And remember…remarrying automatically renders any existing will null and void. So wills should always be uppermost in your mind – before, during and after divorce.
Is Your Inheritance Safe From Your Former Partner?
More wills are being contested these days. This is due partly to the increase in remarriages and blended families. Demand for this form of litigation has also been fuelled by various media stories involving celebrities mounting legal challenges.
Like leasehold property, wills and probate is another complex area of the law. Especially if the estate in question involves substantial assets – or trusts (though trusts don’t have to be complicated and they’re not just for the wealthy).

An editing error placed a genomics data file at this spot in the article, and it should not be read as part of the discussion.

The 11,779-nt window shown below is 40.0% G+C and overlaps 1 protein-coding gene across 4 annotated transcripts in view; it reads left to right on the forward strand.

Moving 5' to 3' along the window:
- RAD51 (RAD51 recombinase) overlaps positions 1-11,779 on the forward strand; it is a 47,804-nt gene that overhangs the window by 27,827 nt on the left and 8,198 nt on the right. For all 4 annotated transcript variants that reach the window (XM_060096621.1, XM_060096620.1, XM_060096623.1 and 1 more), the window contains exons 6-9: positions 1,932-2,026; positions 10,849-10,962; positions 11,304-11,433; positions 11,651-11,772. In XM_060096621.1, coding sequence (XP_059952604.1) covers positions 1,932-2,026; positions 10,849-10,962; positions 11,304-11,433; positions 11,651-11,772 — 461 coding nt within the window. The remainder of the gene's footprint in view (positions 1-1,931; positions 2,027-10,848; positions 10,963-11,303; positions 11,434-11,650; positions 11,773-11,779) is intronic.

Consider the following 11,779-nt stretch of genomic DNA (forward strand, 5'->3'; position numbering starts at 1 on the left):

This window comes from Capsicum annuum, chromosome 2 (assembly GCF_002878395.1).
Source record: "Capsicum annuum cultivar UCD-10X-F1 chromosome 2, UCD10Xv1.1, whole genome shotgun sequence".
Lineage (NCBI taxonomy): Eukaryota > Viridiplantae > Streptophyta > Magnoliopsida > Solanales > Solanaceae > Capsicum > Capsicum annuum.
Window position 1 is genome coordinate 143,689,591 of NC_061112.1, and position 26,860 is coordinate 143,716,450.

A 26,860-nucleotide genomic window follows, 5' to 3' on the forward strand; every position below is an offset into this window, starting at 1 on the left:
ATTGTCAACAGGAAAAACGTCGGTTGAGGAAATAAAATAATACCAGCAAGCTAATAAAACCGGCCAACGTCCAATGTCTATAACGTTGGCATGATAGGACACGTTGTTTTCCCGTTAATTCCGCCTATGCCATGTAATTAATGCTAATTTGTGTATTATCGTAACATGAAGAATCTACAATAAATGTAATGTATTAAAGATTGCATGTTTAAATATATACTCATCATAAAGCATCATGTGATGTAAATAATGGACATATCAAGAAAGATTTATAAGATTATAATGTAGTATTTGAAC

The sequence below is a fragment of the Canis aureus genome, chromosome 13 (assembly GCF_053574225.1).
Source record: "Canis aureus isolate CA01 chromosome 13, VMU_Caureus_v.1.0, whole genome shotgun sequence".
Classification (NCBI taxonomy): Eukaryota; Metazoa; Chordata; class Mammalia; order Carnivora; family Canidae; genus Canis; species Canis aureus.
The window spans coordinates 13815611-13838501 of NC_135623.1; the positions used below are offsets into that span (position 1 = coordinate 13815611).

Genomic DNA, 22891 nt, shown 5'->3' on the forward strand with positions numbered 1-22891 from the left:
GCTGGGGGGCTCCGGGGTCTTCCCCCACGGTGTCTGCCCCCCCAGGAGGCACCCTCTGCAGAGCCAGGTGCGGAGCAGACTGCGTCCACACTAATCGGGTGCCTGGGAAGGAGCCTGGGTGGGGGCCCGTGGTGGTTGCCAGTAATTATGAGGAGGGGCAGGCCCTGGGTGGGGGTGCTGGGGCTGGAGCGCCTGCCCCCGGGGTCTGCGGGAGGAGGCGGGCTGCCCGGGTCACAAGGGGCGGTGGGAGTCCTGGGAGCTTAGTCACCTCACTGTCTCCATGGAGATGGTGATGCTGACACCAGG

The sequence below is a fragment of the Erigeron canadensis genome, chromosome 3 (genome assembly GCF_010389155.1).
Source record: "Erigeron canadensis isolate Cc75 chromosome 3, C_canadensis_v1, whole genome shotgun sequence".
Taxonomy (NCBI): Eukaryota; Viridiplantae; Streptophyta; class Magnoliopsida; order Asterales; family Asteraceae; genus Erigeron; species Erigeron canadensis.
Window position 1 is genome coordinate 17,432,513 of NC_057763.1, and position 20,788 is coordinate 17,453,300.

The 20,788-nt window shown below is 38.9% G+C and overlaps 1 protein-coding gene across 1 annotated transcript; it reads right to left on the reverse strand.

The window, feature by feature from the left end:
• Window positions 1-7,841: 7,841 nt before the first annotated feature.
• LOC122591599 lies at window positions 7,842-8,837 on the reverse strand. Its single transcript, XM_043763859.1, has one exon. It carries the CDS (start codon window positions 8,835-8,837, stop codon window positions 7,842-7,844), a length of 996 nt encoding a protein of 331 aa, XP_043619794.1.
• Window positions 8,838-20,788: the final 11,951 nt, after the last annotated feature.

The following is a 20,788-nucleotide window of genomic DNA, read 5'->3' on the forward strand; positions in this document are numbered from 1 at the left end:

Wills solicitors have special qualifications such as membership of STEP (the Society of Trust and Estate Practitioners). This involves two years of extra study and exams…on top of the normal six years it takes to become a solicitor (law degree, Legal Practice Course, seats of training at a law firm).
And even then, it takes a special kind of solicitor to specialise in contested wills. They will have a background in litigation – and will have undergone training to become a member of the Association of Contentious Trust and Probate Specialists (ACTAPS).
Need to defend your inheritance from a legal challenge by your former partner? Or do you believe that you’re legally entitled to a share of their inheritance? Get expert legal advice on disputed wills.
What Will Happen To Your Vulnerable Loved Ones?
Is your former partner named in any powers of attorney that affect your family?